Live from CES Day 2: Top Takeaways and Words of Wisdom for Marketers

If CES Day 1 delighted our minds with the technologies of tomorrow, Day 2 nourished our soul with discussions on how marketers should engage this new era of connected consumers. From content and storytelling, to data and video, we covered it all.

Check out our top 5 takeaways for marketers from Day 2 of CES:

1. Back to the (Content) Basics
Was it just us, or did we detect a subtle hint of nostalgia in today’s sessions, as panelists called for a return to the basics? Lindsey Nelson, Vice President & Global Head of Brand Strategy at Vox Media, brought this home for content creators by pointing out that “the virality of content was intoxicating for a long time.” Now, marketers need to beware of getting wrapped up in outrageous video views, and think more “like a programmer or media company.” Having a thorough understand of your audience and business goals is essential before embarking on any new campaign. Nelson even suggested that a re-look at traditional advertising philosophies may be what the industry needs.

2. Storytelling Goes Visual
With 200-300 thousand emojis used every hour on Twitter, the future of storytelling seems inextricably tied to visual messaging. This was the resounding takeaway from the “Modern Marketing: Digital Hieroglyphics” session, which included panelists from Giphy, Twitter, Tinder and Emogi. Adam Leibsohn, the COO of Giphy described the power of visual messaging: “GIFs allow you to borrow the equity of other content so you don’t have to think as hard…and consumers can use them to express themselves.” For brands, visual elements serve up a casual, shorthand path to authentic engagement—a branded “language.” “Instead of saying what you stand for as a brand, you can just be it and embody it,” said Leibsohn. And what about Tinder? Starting a new conversation with an emoji has shown to garner more responses, according to Tinder’s CMO, Ferrell McDonald.

3. Big Data vs. Smart Data
It wouldn’t be a tech conference without a mention or two of “big data.” But today’s conversation shifted from collecting data, to making sense of it. Gayle Fuguitt, Chief of Customer Insights & Innovation at Foursquare, joked that “marketers are dying of data indigestion.” She emphasized that researchers needs to deliver more substance with their analysis. “We should never deliver information to a marketer that doesn’t tell the ‘why’,” she said. The demand for actionable, data-driven insights is at an all-time high—not just because there’s so much of it, but because the need for personalized messages has reached a critical level.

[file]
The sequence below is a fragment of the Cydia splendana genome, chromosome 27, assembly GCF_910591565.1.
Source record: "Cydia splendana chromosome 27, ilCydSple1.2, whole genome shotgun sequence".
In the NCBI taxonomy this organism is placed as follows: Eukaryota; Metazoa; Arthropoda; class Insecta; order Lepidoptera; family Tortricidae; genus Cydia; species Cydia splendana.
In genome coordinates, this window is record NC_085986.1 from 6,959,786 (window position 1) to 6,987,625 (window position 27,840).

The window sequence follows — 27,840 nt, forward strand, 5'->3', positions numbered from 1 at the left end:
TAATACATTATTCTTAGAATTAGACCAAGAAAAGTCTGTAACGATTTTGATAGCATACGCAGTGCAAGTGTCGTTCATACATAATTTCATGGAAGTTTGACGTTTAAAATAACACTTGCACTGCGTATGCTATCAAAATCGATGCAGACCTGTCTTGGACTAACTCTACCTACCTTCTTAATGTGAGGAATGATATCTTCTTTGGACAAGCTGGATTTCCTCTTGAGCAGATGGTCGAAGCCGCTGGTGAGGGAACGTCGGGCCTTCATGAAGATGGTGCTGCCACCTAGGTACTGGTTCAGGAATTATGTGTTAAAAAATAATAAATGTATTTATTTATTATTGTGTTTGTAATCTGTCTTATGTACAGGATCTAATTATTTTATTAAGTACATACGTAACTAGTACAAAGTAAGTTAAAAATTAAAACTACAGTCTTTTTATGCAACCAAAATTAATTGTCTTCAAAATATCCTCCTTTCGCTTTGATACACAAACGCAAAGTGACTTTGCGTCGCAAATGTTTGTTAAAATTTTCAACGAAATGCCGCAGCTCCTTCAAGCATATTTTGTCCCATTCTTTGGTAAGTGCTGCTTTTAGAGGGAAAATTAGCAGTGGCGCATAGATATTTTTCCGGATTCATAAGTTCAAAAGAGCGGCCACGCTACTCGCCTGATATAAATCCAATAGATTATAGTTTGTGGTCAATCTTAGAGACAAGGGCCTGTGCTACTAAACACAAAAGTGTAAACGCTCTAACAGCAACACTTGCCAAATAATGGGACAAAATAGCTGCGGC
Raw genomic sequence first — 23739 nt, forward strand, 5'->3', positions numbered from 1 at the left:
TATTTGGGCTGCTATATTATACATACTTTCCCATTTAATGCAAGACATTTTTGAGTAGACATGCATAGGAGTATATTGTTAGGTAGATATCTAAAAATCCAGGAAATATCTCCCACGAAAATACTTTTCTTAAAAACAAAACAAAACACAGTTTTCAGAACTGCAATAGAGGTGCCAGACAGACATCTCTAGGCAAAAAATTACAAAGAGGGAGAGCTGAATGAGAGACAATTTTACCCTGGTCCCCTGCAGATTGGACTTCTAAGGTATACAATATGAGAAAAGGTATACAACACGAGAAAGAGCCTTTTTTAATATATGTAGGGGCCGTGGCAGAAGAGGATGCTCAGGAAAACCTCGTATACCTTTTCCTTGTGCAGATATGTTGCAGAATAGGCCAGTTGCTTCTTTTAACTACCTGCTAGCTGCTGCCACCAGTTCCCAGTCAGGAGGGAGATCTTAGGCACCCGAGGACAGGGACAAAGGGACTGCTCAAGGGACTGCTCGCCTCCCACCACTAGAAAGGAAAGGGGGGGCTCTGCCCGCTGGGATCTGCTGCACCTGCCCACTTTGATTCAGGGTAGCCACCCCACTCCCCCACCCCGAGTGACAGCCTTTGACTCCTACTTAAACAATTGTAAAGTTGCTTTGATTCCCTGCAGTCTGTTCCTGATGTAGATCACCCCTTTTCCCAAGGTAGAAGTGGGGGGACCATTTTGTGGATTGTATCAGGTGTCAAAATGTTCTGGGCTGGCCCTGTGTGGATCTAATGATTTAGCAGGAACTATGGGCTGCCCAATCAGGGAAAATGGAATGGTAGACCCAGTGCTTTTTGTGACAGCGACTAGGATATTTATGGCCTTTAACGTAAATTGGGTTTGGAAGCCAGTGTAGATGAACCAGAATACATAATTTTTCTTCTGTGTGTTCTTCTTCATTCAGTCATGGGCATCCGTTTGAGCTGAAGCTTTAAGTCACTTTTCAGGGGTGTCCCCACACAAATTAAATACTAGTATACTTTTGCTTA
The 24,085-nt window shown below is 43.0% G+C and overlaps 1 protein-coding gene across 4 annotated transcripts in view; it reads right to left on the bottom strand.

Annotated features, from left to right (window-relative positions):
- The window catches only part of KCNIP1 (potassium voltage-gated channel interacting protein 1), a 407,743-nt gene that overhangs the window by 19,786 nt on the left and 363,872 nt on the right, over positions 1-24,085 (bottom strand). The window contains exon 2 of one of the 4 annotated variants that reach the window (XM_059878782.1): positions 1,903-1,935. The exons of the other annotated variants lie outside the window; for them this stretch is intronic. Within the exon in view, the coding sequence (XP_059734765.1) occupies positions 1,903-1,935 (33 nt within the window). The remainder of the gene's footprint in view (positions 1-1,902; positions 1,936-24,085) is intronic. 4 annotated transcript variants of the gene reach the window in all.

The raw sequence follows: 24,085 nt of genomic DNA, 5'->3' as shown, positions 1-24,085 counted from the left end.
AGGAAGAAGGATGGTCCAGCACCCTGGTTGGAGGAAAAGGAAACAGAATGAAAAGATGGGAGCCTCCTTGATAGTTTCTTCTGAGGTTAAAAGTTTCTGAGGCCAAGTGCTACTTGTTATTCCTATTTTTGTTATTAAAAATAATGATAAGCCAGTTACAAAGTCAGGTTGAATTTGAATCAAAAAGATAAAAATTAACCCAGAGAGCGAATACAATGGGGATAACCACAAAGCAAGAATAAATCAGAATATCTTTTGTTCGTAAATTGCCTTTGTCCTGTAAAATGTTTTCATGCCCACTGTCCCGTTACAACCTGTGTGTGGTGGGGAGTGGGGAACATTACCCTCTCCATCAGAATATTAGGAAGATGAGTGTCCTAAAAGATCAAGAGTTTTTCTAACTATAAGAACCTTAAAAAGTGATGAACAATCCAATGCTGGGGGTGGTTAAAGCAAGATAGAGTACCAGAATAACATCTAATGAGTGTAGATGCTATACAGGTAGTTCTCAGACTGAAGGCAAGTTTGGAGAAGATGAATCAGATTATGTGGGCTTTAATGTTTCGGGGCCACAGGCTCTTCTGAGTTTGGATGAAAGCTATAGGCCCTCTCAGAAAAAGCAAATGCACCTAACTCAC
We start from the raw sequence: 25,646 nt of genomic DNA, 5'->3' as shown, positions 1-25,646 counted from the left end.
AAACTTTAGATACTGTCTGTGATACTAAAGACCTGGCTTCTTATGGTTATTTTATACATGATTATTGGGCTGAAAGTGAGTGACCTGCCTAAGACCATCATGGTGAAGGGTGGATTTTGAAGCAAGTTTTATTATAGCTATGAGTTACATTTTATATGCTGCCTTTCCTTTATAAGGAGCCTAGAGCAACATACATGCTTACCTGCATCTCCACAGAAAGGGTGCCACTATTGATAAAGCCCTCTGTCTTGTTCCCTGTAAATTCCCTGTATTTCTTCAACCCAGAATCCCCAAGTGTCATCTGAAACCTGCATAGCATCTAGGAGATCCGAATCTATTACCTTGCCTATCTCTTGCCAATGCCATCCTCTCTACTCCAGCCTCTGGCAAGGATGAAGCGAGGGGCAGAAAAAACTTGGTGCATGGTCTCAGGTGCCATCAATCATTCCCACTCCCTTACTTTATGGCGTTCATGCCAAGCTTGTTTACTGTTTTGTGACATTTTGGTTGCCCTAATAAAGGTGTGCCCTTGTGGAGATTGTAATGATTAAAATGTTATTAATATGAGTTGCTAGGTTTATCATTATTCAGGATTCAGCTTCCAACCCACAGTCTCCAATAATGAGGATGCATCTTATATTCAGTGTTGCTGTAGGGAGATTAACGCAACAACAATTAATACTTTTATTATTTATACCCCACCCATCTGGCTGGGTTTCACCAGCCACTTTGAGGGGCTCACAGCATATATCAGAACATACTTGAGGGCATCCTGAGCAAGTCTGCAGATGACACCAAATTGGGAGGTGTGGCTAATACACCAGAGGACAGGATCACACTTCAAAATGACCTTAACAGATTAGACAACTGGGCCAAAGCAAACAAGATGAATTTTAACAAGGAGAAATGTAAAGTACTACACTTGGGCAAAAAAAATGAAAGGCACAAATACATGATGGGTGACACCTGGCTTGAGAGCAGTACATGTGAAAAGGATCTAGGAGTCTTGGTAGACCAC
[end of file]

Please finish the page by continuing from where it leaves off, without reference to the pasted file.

4. TV’s Not Dead, Just Different.
TV as we currently know it is changing, causing more and more marketers to question its ability to reach consumers. Even Hershey’s General Manager & Vice President of Confection (aka the coolest job title, ever!) noted today that she moved 30% of last year’s media to non-TV areas. The reasons why TV is changing provided fodder for many conversations today. According to Richard Au, Head of Content Acquisition at Amazon Channels, “it’s too hard to find the content you want to watch.” Tech innovations have left consumers overwhelmed with choice and short on attention. Industry leaders seem to be looking forward to the promise of artificial intelligence and machine learning to improve the discoverability of TV and video content. “The more I learn about the end user, the more targeted I can be with the content I produce,” said Ralf Jacob, President of Verizon Digital Media Services.

5. This is the Year of Video
Turner’s VP and Group Creative Director, Otto Bell, made a bold statement during his Storyteller session that “2016 was the official handover from text to video.” It makes sense when we consider consumer internet usage is growing at 31%, and that by 2020, a million minutes of video is expected to crisscross the internet every second. Bell explained that video has a superior ability to “combine sound, vision and dialogues to bring stories to life in ways that create genuine, emotional connections with viewers.” What more could a consumer or advertiser want? We can expect to see a lot more from marketers on interactive video, virtual reality, 360 degree and more in the next year.

Miss any of the action from the first day of CES? Get up to speed by reading our top takeaways and words of wisdom for marketers from Day 1:
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